Traveling will make a comeback sooner rather than later as Singapore is in discussions with South Korea and Australia to resume travel. Labeled “green-lane” arrangements, Singapore hopes to restart essential travel with states that are controlling the COVID-19 situation well.
The move comes after the announcement that transit passengers will be gradually allowed into Singapore’s Changi Airport beginning June 2nd.
New Zealand and Malaysia are two other nations similarly involved in green-lane discussions with Singapore. The People’s Republic of China is the first to successfully establish the green-lane arrangement with Singapore, which will begin this month.
What does ‘green-lane’ mean?
Countries establish green-lane arrangements when they believe they can resume essential travel – for business and official purposes – with one another. A critical factor in determining this is trust in each nation’s handling of the coronavirus situation.
According to The Straits Times, Trade and Industry Minister Chan Chun Sing explained that,
“Reciprocal green lane agreements means there must be a mutual assurance of each other’s test protocol and standards.”
In essence, if each country insists on testing travelers and implementing a 14-day quarantine, they will be subject to two swab tests and a month under quarantine.
Mr. Chan believes that countries involved would need to have confidence in the protocol the other state has employed. Both nations must “coordinate quarantine orders” so testing or quarantine orders will occur once. For now, Singapore is in discussions with multiple countries – albeit bilaterally.
On May 29th, Singapore managed to establish a green-lane with six provinces under the Chinese government – Shanghai, Tianjin, Chongqing, Guangdong, Jiangsu and Zhejiang. The Straits Times also reported that China and Singapore are focusing on “securing the connectivity of production and supply chains” and enabling the flow of medical supplies and food.
There is no news, however, for when mass travel will resume.
Why South Korea and Australia?
The situations in both nations are under control, and restrictions have started to ease. South Korea contained the virus effectively, despite its proximity to China, the epicenter of the original outbreak. To date, the country has only 1,081 active cases.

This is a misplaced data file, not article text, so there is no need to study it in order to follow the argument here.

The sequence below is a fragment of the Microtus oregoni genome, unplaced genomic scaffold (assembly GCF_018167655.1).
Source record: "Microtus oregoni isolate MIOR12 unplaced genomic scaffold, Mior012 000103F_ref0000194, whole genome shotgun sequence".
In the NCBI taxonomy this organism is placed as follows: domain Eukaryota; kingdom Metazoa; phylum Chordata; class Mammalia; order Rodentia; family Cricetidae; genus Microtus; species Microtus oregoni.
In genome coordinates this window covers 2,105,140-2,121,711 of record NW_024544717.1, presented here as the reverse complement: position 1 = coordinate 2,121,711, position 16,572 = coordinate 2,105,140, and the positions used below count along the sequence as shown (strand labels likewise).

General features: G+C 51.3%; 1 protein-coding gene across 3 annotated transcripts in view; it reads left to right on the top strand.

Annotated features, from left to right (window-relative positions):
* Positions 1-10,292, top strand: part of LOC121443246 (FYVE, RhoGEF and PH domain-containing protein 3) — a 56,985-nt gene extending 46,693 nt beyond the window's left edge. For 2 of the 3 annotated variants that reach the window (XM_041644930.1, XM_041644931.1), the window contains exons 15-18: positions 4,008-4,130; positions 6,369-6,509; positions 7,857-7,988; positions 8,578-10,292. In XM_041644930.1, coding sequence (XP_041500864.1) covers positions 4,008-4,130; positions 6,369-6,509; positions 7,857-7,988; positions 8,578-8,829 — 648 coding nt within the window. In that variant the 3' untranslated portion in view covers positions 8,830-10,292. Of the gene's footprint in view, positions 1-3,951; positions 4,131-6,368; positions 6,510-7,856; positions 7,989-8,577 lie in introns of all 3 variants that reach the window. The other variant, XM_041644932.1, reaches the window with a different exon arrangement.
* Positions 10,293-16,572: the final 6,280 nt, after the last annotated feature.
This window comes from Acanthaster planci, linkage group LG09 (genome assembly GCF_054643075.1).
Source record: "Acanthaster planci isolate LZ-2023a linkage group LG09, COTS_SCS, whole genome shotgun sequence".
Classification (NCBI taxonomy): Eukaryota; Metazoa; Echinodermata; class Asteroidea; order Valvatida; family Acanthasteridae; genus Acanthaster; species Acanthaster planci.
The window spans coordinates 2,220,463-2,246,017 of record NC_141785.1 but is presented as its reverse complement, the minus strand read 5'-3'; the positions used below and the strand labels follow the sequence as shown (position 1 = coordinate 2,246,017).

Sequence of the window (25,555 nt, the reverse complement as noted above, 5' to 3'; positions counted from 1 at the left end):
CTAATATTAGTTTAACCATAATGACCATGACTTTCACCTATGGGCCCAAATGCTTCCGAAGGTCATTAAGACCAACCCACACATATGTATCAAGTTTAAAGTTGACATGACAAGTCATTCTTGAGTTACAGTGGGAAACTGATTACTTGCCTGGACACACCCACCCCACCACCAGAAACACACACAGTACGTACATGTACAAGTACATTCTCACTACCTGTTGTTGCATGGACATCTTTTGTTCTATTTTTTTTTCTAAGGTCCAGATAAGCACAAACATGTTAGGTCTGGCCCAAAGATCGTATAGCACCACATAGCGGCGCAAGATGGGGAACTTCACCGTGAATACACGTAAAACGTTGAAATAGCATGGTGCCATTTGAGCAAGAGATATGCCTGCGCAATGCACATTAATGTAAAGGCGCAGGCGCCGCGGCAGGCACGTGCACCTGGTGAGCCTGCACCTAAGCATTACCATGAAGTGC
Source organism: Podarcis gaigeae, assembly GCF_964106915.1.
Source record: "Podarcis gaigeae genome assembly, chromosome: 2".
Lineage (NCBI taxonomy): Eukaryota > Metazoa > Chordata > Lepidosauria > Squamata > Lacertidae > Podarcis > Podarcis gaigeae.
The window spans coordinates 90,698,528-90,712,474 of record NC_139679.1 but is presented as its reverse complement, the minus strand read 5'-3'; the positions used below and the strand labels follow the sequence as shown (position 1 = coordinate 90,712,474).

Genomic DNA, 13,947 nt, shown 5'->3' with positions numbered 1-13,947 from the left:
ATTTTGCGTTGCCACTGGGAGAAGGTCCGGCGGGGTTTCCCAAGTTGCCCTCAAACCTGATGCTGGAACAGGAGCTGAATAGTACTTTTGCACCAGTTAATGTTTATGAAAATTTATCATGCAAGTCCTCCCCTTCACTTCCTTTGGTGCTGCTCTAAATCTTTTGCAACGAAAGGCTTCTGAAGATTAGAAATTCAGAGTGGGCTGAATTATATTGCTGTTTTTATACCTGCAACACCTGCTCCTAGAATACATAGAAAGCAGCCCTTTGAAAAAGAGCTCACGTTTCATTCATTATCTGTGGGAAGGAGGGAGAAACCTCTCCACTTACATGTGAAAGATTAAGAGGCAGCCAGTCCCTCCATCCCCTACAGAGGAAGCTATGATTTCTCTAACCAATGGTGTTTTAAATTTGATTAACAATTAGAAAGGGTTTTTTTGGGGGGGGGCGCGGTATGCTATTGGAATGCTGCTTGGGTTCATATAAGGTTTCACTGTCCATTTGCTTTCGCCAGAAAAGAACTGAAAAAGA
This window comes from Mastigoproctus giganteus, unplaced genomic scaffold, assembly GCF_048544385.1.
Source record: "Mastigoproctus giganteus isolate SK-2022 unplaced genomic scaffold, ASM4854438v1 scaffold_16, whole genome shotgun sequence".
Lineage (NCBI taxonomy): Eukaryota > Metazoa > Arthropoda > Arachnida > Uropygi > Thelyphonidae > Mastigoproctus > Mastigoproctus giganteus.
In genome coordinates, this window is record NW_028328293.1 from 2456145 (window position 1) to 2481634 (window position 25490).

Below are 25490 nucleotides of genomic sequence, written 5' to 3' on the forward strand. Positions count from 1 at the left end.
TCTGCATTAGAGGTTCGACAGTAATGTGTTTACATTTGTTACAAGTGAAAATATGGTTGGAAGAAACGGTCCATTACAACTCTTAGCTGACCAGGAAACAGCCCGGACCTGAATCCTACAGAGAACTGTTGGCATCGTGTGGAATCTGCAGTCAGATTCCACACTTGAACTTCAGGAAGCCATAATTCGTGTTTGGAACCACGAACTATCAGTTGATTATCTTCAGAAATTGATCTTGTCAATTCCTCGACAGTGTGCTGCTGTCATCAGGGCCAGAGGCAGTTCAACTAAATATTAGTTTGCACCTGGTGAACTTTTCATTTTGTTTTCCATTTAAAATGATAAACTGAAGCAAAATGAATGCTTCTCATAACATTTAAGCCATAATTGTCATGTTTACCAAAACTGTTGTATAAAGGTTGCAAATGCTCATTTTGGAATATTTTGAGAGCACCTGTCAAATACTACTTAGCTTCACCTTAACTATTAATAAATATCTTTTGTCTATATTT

With a population of over 25 million, Australia has just 481 active cases at the time of writing. Australia’s federal government has even declared that international flights could resume quicker than domestic ones – amid a feud between states.
Australia is in talks to resume travel with New Zealand, another country that has handled COVID-19 competently.
Will Changi Airport bounce back?
Although Skytrax’s World’s Best Airport for eight years running, Changi Airport was not shielded from the wrath of the corona-crisis. The only airport in the city-state, it faced a massive drop in traffic. In April, Changi Airport had 25,200 in passenger activity; a 99.5% drop from January’s 5.95 million.
The plunge became significantly worse when the Singapore government banned inbound and transit passengers. Over the past two months, Changi Airport had to shut down Terminal 2 and Terminal 4, with Terminal 2 staying closed into 2021.
#ADVISORY From 16 May 2020, T4 operations will be temporarily suspended as part of further efforts to consolidate our terminal operations in view of the decline in air traffic due to COVID-19. Airlines in T4 will operate out of T1 & T3 instead. More info: https://t.co/n3UUM74vcp pic.twitter.com/05P4ZeOYqO
— Changi Airport (@ChangiAirport) May 12, 2020
Airlines are taking a hit as well – with the state’s flag carrier, Singapore Airlines, reporting an annual net loss for the first time in 48 years.
As transit flights are resuming and green-lane arrangements are forming, we hope Changi Airport can bounce back, with caution, soon.
What do you think about such ‘green-lane’ arrangements? Should essential travel resume this month? Let us know in the comments.